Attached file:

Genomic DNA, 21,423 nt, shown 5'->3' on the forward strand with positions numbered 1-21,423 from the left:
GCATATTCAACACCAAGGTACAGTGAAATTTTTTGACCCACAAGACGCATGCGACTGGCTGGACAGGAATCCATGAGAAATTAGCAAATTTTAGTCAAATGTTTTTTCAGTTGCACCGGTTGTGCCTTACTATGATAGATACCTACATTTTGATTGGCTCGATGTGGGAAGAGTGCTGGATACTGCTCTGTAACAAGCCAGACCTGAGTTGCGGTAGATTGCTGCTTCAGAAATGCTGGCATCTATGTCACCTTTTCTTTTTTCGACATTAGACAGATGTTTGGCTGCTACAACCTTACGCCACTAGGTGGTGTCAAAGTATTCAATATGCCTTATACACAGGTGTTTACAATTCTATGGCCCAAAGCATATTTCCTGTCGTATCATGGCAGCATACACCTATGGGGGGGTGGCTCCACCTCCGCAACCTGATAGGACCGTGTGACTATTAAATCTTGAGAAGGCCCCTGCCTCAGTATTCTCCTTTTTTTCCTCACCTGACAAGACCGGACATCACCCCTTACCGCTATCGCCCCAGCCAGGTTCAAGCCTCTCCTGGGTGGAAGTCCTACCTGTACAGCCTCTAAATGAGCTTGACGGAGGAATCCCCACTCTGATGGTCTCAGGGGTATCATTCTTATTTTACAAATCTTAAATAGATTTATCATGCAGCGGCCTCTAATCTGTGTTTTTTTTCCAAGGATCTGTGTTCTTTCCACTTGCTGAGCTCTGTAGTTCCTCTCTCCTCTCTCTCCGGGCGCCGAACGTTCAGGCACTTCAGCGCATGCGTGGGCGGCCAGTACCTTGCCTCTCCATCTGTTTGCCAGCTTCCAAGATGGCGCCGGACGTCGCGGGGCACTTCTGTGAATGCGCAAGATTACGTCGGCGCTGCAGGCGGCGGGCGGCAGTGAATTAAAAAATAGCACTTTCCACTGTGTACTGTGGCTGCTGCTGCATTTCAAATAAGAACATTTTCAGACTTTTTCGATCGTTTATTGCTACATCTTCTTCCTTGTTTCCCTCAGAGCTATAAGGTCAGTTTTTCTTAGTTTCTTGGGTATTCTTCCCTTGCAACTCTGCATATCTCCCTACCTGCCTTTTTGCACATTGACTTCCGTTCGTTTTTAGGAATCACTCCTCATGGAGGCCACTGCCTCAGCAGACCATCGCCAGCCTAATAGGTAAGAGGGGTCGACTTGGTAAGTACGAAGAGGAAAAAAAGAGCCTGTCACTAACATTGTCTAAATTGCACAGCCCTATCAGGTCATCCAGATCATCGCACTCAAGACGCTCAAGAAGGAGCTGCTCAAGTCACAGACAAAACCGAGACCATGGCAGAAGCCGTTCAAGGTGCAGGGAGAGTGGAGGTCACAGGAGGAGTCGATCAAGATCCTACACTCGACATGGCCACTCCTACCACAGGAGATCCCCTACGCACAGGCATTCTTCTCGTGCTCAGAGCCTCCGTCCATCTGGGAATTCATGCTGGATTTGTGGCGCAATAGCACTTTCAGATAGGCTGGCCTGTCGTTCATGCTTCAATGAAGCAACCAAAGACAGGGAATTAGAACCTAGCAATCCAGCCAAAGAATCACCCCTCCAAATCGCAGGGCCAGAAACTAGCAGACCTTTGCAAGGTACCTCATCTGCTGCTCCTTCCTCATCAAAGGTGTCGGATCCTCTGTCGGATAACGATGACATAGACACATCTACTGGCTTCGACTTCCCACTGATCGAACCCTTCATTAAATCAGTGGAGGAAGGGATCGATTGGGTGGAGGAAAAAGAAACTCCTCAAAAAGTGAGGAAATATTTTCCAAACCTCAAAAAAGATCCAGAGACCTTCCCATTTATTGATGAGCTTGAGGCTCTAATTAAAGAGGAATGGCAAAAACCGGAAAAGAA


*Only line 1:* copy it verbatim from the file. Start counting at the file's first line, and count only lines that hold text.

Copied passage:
Genomic DNA, 21,423 nt, shown 5'->3' on the forward strand with positions numbered 1-21,423 from the left: